Tuesday, June 28, 2011

From East to West

June 26, 2011

This morning we were woken up at 4:45am to the sound of someone banging on the door yelling "Balloon! Balloon!" In a daze we realized that the hotel never had someone come to wake us up like we'd asked and this was the driver yelling that he was going to leave without us. We brushed our teeth and threw on the closest clothes and ran down to the van. We apologized to all the other people waiting. Another strike against this hotel.

The balloon company was called Atmosfer Balloons and the van took us to their main headquarters where we had about five minutes to gulp down some hot tea and cookies. Not their fault; we were just late getting there. We ended up in Cemal's group (pronounced like "Jamal") who was an animated young Turkish man with an endless supply of jokes. He told us he was really excited because we were the first group to go ballooning with him. We also had a lively group of passengers including two female teachers and a group of six college-age Columbians.

The balloon ascent was graceful and soft and so was the landscape as the rising sun poured into the basin of the town. Gerome was just waking up. All around us were other balloons drifting up into the air like Christmas ornaments, their different logos and colors crowding the sky. Below us stretched miles and miles of rugged desert broken by giant dusty karsts of earth. These karsts have holes and homes carved into them where the indigenous people, Romans and Ottomans lived until about 1950 when the government made them into "museums." The area was formed 60 million years ago when the three major volcanoes in the area erupted at the same time. Then over time water, wind and other elements smoothed the earth. We toured around for an hour and then landed for a celebration of cherry champagne and chocolate pound cake. Both were delicious. Then Cemal handed out diplomas for surviving the flight, but he wouldn't hand them to the girls without a kiss on the cheek. What a flirt!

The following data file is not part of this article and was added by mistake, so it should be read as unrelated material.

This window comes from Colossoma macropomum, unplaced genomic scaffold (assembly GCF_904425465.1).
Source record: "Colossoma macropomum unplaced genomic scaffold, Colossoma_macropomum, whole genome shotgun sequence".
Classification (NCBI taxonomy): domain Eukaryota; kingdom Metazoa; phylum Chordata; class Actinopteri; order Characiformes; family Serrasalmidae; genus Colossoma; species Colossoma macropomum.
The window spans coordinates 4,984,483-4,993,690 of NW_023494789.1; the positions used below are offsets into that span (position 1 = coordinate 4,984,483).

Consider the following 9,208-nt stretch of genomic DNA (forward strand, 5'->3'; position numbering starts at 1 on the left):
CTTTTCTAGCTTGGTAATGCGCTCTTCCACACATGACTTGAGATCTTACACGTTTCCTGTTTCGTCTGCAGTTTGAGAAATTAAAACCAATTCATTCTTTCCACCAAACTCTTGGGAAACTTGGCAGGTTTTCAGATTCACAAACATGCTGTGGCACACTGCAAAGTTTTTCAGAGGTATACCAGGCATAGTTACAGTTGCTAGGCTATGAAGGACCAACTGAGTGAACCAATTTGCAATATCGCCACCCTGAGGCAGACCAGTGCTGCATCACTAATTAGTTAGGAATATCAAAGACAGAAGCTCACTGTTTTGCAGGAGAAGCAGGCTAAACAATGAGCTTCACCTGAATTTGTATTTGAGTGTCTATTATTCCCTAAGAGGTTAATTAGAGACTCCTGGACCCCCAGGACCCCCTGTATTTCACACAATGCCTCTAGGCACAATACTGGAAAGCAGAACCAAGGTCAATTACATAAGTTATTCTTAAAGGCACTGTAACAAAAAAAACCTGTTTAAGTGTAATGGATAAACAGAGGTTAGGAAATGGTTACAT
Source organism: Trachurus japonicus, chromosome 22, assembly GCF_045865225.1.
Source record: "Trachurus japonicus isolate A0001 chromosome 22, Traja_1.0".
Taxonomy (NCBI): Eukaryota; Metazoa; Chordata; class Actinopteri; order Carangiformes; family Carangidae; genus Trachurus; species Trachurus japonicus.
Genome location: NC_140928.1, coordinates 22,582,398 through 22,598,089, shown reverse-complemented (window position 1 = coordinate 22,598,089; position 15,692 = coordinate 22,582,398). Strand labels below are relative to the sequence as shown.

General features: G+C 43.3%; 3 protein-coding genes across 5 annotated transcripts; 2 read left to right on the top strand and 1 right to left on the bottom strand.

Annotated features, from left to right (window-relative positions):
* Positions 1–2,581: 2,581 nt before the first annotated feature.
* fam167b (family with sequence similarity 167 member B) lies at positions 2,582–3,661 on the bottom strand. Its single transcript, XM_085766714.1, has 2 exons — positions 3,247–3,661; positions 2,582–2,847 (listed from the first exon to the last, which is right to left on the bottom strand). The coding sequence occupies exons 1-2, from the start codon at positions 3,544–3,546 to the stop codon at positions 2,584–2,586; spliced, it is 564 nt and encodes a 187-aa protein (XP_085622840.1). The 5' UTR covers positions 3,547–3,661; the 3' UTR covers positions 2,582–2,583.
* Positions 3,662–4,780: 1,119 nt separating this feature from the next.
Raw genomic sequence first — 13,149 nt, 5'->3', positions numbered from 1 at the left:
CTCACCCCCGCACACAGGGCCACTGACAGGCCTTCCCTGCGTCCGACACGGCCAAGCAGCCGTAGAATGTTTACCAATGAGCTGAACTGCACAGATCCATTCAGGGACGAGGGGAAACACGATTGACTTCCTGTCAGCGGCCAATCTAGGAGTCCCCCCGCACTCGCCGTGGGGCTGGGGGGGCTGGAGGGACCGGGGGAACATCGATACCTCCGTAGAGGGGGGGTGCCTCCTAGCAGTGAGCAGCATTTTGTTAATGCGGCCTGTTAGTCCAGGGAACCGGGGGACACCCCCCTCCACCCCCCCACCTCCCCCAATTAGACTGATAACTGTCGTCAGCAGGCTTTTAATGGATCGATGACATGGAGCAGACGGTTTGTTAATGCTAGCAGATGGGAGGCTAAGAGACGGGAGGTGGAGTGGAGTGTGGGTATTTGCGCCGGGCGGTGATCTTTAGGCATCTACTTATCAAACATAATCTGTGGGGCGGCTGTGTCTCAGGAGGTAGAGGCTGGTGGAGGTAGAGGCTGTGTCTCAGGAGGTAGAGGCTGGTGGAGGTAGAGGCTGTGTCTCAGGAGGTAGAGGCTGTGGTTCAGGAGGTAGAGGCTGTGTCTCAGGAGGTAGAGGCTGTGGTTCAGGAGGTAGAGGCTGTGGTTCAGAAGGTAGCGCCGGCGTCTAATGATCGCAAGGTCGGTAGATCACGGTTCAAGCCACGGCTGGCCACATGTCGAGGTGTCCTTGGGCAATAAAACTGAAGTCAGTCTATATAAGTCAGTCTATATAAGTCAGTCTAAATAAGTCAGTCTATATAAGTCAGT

We were dropped back at the hotel and decide to traipse into town to find out the best way to see the other things in the city. We ended up at Rose Tours which looked legitmate and in walks the six Columbians! There were three girls and three guys and two sets were coupled up. They were really nice. We decided to go on the Green Tour which takes you to the underground city, the Ilhara Valley for a hike, the Selime Monastery and the valley of the pigeons for 70 Lira per person.